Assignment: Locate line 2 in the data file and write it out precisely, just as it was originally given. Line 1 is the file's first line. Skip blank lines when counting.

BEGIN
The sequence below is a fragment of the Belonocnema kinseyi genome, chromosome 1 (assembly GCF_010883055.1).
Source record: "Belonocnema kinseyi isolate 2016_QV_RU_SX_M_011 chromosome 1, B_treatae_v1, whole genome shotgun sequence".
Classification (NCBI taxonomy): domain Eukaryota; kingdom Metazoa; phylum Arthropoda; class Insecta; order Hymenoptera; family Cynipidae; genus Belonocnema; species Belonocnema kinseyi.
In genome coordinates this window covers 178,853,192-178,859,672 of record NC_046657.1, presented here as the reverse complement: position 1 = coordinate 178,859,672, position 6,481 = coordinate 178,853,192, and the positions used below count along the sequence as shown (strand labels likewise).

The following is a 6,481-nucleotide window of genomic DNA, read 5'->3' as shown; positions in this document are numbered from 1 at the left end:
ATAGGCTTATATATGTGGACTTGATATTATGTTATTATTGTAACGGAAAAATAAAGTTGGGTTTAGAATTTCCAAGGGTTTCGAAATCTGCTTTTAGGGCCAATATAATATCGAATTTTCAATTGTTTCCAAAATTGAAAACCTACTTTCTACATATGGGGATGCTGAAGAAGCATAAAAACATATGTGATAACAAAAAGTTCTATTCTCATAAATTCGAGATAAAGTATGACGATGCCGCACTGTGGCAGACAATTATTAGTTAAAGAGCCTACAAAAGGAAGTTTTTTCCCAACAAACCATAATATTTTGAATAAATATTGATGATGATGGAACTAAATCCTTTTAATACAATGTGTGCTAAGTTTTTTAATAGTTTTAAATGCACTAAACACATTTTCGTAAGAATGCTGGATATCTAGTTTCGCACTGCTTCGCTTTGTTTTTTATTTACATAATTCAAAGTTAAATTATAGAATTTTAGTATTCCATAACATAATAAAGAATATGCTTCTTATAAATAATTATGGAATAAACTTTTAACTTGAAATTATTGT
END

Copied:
Source record: "Belonocnema kinseyi isolate 2016_QV_RU_SX_M_011 chromosome 1, B_treatae_v1, whole genome shotgun sequence".